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Re: Going all bonds?

Postby rmelvey » Fri Apr 05, 2013 7:18 pm

20% equities and 80% total bond market is less risky than 100% total bond market. These guys are probably clowns.
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Re: Going all bonds?

Postby protagonist » Fri Apr 05, 2013 7:48 pm

On top of what others have said, many people believe that we are experiencing a "bond bubble" that has to pop at some point, since interest rates are so extremely low.Whether you agree or not, if those people are correct, then being 100% invested in bonds is a recipe for potential disaster. I would stay well diversified.
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Re: Going all bonds?

Postby chicagobear » Fri Apr 05, 2013 8:26 pm

All bonds worked out so well in Argentina and Brazil in the 1980s (not).
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Re: Going all bonds?

Postby Munir » Fri Apr 05, 2013 8:48 pm

Have you considered using the Vanguard Life Strategy Income Fund (80% fixed income) or the Target Retirement Income Fund (70% FI)?
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Never less than 25% stocks. -- Benjamin Graham

Postby Taylor Larimore » Fri Apr 05, 2013 9:12 pm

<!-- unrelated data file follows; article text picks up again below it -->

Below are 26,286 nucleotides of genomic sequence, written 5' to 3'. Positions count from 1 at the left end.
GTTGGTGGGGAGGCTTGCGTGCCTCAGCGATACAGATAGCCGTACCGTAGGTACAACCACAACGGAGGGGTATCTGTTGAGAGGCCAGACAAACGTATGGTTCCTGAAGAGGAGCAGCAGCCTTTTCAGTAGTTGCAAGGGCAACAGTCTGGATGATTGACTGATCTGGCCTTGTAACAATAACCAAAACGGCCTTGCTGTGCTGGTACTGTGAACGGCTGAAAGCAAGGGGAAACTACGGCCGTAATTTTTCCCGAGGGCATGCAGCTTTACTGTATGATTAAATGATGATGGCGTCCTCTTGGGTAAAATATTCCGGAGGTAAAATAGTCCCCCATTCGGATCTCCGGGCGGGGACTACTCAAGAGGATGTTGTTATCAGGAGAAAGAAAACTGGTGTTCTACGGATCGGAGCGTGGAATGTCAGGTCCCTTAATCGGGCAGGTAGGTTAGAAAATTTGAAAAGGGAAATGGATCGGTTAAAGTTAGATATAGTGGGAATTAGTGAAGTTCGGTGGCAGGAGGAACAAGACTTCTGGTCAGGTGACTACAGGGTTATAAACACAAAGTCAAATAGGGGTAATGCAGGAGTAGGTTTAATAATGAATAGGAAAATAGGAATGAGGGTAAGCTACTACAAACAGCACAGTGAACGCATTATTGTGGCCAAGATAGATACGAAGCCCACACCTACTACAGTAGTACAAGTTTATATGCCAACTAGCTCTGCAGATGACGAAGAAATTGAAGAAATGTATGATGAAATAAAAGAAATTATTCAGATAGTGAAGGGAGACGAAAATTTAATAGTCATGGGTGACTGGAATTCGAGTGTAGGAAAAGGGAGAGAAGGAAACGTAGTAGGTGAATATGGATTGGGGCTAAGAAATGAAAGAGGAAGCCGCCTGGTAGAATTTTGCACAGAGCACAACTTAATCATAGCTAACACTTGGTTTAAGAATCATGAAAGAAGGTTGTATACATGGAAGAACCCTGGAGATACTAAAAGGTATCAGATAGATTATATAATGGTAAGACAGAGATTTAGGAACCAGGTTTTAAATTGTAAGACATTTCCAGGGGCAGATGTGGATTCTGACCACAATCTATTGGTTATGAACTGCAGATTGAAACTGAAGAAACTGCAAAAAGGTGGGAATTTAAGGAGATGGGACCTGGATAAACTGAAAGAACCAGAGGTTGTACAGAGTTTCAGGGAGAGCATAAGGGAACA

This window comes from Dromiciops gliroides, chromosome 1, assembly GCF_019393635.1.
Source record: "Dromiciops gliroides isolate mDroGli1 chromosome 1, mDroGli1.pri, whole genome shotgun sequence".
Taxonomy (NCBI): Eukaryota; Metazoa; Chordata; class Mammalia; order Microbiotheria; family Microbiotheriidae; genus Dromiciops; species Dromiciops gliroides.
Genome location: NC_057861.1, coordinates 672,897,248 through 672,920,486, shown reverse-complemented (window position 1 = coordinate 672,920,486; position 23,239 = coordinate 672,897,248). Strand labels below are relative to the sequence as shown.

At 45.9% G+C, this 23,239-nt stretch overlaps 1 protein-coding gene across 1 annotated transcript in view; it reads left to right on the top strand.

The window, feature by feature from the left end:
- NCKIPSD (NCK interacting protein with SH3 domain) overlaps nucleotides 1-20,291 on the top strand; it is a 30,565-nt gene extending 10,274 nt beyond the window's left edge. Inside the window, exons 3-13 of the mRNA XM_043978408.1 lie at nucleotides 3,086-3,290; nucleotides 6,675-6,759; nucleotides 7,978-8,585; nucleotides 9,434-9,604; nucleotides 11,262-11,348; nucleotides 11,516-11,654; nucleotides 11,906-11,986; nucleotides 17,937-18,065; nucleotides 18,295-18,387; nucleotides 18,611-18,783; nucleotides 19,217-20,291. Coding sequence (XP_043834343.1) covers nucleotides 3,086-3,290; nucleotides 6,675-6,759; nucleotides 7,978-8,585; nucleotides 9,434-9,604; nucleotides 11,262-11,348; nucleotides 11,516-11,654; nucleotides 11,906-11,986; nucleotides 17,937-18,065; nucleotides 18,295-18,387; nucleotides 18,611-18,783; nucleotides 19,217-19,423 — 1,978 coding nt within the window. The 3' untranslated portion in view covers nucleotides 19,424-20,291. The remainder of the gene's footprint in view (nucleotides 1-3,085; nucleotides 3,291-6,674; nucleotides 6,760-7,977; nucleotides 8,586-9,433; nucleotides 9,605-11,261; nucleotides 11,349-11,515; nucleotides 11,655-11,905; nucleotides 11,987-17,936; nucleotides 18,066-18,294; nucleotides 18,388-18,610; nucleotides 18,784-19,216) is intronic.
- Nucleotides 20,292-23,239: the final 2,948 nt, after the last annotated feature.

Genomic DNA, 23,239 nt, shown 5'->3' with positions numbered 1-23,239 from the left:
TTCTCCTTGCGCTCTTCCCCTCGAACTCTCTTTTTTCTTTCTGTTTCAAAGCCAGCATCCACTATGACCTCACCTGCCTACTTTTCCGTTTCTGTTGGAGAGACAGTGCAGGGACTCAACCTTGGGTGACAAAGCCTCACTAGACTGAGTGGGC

ARB:
Benjamin Graham, in "The Intelligent Investor," wrote:
"We recommend that the investor divide his holdings between high-grade bonds and leading common stocks; that the proportion held in bonds be never less than 25% or more than 75% with the converse being necessarily true for the common-stock component."


Assuming your mother can sell her holdings without a large capital-gain tax (which will be forgiven at death), I agree with Munir that a Vanguard Target Fund or Life Strategy Fund, designed by experts for retirees, could be an ideal very-low cost and easily managed one-fund portfolio.

Best wishes.
Taylor
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Re: Going all bonds?

Postby chicagobear » Fri Apr 05, 2013 9:26 pm

"I think that long-term government bonds are fake wealth these days. There has to be some kind of default on future government commitments. There is an off chance that the future commitments that get cut will be entitlements. There is an even more remote chance that the government will find tax revenue to cover all of its commitments. We can inflate away some of our past debt, but since our projected future deficits are even higher, inflation does not make the problem go away. So I think that it is likely that we will get some sort of default. The fake wealth will be marked down at some point in the future, either through inflation or default."

http://www.arnoldkling.com/blog/fake-wealth/
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Re: Going all bonds?

Postby Random Musings » Fri Apr 05, 2013 11:03 pm

The advice recommended by these two advisors makes it any easy decision that no other conversations with them are needed. For a $600K portfolio, you can purchase a diversified portfolio (at need or willingness of risk) for 0.15% ER weighted or $900 a year.

Again, you have to take into consideration tax consequences as well with respect to individual securities, but it isn't rocket science when developing a core portfolio. You just have to realize that one must accept market returns.